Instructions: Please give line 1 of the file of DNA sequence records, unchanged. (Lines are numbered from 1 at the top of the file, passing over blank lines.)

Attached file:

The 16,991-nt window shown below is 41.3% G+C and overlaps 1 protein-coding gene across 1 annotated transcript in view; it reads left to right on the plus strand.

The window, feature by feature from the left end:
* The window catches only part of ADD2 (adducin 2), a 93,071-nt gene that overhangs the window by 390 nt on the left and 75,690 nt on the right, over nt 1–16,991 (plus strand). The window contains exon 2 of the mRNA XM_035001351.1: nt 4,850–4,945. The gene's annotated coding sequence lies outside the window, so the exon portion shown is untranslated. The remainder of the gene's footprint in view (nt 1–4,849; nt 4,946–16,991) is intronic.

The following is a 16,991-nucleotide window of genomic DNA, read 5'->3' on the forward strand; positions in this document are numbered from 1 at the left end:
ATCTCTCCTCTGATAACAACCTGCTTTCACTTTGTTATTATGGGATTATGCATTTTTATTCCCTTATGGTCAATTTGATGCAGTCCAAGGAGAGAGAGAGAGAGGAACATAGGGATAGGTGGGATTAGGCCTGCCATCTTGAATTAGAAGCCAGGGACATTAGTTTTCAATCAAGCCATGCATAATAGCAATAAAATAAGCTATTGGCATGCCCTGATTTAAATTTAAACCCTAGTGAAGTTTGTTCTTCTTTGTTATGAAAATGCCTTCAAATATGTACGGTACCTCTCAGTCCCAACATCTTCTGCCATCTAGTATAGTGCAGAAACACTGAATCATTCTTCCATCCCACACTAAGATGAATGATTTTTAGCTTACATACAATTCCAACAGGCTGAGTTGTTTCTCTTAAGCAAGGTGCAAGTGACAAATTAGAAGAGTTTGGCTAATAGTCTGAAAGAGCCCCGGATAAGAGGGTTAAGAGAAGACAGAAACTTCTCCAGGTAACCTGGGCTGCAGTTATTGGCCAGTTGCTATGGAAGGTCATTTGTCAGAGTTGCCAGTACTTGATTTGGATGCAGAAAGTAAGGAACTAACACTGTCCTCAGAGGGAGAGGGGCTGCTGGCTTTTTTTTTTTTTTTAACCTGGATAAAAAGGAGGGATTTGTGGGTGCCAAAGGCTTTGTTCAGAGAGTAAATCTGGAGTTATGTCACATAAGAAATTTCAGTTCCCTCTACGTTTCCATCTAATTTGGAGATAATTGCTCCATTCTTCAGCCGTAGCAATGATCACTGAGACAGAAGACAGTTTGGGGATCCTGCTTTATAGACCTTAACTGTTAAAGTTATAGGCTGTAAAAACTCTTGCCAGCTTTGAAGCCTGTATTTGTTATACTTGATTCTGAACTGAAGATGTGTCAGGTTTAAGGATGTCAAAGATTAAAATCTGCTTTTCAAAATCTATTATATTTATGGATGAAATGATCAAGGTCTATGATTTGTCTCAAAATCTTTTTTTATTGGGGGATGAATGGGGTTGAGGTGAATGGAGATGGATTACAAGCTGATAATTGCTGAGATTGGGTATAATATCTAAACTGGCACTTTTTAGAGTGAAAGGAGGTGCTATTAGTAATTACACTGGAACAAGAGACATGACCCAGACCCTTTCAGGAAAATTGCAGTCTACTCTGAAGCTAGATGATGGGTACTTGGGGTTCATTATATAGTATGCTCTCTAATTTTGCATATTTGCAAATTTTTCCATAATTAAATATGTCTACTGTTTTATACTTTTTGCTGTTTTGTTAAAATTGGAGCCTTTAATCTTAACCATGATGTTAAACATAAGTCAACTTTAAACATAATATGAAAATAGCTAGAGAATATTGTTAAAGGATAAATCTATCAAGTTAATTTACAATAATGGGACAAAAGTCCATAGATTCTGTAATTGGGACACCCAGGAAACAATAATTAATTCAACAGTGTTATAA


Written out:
The 16,991-nt window shown below is 41.3% G+C and overlaps 1 protein-coding gene across 1 annotated transcript in view; it reads left to right on the plus strand.